America Did Not Transform Afghanistan

Terence P. Jeffrey | April 28, 2021 | 4:17am EDT
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President George W. Bush ordered U.S. troops to Afghanistan shortly after the 9-11 attacks on the U.S. (Photo by TIM SLOAN/AFP via Getty Images)
President George W. Bush ordered U.S. troops to Afghanistan shortly after the 9-11 attacks on the U.S. (Photo by TIM SLOAN/AFP via Getty Images)

President George W. Bush stood before the U.S. Capitol in 2005 and delivered an Inaugural Address in which he declared his utopian vision that the United States had a mission to change the world.

He was wrong. History has now proved it.

"The survival of liberty in our land increasingly depends on the success of liberty in other lands," Bush said. "The best hope for peace in our world is the expansion of freedom in all the world."

"So, it is the policy of the United States," he said, "to seek and support the growth of democratic movements and institutions in every nation and culture, with the ultimate goal of ending tyranny in our world."

One place Bush was referring to then was a place America was — and still is (for now) — at war: Afghanistan.

Two decades ago, our country had an indisputable justification for war in Afghanistan. Its Taliban government had provided sanctuary to al-Qaida in the lead-up to the Sept. 11, 2001, terrorist attacks.

After those attacks, the House and Senate resolved: "That the President is authorized to use all necessary and appropriate force against those nations, organizations, or persons he determines planned, authorized, committed, or aided the terrorist attacks that occurred on September 11, 2001, or harbored such organizations or persons, in order to prevent any future acts of international terrorism against the United States by such nations, organizations or persons."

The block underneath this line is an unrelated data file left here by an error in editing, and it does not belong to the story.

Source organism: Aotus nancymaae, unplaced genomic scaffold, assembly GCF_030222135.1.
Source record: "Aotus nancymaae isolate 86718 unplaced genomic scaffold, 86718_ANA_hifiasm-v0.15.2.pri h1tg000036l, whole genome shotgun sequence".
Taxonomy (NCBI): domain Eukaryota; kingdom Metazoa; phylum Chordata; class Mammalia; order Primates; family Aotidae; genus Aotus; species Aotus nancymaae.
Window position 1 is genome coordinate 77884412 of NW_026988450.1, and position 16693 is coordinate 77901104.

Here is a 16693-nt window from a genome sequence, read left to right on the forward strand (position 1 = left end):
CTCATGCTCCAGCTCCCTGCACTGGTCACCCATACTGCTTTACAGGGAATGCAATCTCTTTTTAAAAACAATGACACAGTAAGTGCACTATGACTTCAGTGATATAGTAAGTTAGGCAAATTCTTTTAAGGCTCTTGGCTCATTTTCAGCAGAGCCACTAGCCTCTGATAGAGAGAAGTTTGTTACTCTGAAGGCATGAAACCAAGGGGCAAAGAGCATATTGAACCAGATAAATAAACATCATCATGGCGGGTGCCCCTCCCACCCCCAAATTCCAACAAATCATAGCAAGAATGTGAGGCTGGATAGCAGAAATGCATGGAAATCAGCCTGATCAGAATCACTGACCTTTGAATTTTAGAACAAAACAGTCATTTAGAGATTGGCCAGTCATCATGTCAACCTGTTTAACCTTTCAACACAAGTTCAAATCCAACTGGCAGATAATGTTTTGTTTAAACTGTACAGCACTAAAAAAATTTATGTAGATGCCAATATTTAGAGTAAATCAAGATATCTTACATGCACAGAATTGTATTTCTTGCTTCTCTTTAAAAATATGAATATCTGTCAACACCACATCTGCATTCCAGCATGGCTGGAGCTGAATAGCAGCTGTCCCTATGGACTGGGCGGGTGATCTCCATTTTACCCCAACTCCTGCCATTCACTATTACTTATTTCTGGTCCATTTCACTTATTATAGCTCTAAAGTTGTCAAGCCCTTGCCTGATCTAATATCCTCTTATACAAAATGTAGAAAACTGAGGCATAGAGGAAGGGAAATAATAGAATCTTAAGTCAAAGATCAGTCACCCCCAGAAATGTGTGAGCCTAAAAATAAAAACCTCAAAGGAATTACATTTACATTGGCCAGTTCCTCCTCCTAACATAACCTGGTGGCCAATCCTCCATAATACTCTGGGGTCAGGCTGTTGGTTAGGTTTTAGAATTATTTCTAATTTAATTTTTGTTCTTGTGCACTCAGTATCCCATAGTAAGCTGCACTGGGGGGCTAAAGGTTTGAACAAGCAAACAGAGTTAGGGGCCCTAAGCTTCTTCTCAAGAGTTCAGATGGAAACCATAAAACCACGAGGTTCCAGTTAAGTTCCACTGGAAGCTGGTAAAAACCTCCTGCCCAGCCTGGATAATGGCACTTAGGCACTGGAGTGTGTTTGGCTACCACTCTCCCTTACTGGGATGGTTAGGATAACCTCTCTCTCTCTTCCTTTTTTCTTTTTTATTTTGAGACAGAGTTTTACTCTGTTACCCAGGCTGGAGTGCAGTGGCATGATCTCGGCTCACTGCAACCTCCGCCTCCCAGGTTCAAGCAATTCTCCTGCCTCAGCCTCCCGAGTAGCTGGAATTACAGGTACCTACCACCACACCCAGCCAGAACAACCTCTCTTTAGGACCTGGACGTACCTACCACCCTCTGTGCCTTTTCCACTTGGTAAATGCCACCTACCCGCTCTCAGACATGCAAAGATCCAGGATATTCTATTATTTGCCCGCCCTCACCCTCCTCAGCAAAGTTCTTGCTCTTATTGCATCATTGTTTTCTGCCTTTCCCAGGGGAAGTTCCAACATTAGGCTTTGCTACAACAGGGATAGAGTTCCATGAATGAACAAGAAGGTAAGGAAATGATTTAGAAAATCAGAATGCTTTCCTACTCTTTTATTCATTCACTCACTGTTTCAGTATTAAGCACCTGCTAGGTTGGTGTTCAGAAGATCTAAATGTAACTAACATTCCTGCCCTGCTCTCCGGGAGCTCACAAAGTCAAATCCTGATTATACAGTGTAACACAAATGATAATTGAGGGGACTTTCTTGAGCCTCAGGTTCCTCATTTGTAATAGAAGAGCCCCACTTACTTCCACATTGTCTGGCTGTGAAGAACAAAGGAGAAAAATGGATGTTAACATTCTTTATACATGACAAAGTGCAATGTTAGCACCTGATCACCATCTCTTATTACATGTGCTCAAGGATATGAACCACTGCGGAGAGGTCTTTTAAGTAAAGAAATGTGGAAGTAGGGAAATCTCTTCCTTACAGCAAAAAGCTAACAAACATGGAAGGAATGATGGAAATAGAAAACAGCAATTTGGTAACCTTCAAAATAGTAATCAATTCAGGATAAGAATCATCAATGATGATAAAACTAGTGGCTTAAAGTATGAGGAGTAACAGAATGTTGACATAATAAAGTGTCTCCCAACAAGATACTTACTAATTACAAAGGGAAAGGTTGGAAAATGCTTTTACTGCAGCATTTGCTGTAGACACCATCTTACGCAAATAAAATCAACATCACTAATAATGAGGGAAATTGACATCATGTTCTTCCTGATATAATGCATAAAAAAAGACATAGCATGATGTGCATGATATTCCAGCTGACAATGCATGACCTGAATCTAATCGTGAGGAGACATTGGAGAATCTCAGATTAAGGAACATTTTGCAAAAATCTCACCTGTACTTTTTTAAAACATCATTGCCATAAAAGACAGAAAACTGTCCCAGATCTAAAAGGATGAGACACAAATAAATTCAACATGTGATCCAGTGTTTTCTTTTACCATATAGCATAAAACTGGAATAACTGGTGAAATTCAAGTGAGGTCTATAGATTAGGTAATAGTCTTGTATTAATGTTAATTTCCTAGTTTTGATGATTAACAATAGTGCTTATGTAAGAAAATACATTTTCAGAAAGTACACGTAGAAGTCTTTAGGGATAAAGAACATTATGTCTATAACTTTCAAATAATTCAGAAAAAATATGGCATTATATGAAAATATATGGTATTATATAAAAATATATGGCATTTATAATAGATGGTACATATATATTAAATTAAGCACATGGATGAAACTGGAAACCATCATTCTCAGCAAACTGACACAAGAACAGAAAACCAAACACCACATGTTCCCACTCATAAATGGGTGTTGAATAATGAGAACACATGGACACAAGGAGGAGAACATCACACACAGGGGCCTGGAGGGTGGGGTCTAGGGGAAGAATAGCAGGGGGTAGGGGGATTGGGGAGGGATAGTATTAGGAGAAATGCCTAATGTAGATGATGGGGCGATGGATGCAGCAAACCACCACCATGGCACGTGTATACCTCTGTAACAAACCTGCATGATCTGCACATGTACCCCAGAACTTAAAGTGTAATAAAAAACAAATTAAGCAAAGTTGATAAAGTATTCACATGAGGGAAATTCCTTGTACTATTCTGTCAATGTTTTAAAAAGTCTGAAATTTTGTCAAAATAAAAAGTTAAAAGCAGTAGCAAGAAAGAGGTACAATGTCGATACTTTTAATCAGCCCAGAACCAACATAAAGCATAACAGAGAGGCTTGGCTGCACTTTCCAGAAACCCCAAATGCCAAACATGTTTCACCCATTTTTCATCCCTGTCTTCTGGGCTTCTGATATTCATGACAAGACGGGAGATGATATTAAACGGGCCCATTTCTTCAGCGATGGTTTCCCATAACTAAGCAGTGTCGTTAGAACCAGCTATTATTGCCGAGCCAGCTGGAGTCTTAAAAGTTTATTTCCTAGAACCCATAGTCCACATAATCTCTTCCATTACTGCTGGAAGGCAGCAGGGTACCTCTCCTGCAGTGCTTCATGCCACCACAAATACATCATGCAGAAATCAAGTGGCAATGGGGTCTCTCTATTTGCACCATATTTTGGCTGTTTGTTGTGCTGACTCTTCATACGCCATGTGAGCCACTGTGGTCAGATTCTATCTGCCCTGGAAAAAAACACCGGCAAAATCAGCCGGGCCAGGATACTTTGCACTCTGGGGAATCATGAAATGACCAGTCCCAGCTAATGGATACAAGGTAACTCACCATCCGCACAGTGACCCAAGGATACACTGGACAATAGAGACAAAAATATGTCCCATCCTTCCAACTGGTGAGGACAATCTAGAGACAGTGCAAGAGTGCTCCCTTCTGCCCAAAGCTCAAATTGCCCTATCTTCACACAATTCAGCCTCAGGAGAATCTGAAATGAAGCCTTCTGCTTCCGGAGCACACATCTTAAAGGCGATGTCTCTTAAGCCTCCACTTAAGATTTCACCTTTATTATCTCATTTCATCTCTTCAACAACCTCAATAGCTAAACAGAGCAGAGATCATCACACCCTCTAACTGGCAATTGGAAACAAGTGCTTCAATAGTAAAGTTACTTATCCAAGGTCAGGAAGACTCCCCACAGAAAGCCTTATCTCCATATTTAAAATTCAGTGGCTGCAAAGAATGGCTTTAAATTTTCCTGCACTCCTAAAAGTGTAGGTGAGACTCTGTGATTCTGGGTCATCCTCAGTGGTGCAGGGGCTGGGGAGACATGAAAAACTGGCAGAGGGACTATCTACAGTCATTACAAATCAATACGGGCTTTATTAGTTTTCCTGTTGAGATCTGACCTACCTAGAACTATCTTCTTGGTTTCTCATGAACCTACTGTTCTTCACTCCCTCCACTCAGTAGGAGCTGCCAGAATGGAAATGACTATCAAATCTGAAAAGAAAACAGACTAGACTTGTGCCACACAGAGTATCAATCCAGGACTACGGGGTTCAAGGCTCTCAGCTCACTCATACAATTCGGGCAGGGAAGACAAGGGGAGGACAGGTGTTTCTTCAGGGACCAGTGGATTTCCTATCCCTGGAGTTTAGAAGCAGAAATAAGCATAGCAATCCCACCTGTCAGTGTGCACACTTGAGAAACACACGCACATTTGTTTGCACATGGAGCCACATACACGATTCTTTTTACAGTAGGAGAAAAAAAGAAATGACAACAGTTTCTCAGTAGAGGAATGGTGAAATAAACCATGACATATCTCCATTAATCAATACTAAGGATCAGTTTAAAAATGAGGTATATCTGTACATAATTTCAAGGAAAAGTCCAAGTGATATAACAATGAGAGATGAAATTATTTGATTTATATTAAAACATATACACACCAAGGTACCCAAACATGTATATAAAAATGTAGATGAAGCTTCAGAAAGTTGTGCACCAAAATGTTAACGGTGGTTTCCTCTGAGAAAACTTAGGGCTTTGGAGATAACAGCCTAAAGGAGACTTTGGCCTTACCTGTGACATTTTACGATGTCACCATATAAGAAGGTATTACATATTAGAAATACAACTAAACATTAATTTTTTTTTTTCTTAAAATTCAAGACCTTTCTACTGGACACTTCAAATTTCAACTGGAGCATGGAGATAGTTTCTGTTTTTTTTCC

The U.S. military swiftly forced the Taliban out of power in Kabul, and Osama bin Laden, the leader of al-Qaida, went into hiding in Pakistan.

On May 1, 2003, then-Defense Secretary Donald Rumsfeld went to Kabul and declared that "we're at a point where we clearly have moved from major combat activity to a period of stability and stabilization and reconstruction and activities."

"The bulk of this country today is permissive; it's secure," Rumsfeld said.

But then he added a caveat.

"I should underline, however, that there are still dangers; there are still pockets of resistance in certain parts of the country," he said.

Two years after that, Bush delivered that Inaugural Address where he unilaterally declared America's "goal of ending tyranny in the world."

Six years after that, U.S. Navy Seals stormed a bunker in Abbottabad, Pakistan, and delivered justice to Osama bin Laden.

Now move forward another nine years. Had Afghanistan become a land of liberty by 2020? No.

"Conversion from Islam to another religion is considered apostasy, which is punishable by death, imprisonment, or confiscation of property, according to the Sunni Islam Hanafi school of jurisprudence," said the State Department report on religious freedom in Afghanistan released last year. "The constitution states the Hanafi school of jurisprudence shall apply 'if there is no provision in the constitution or other laws about a case.'"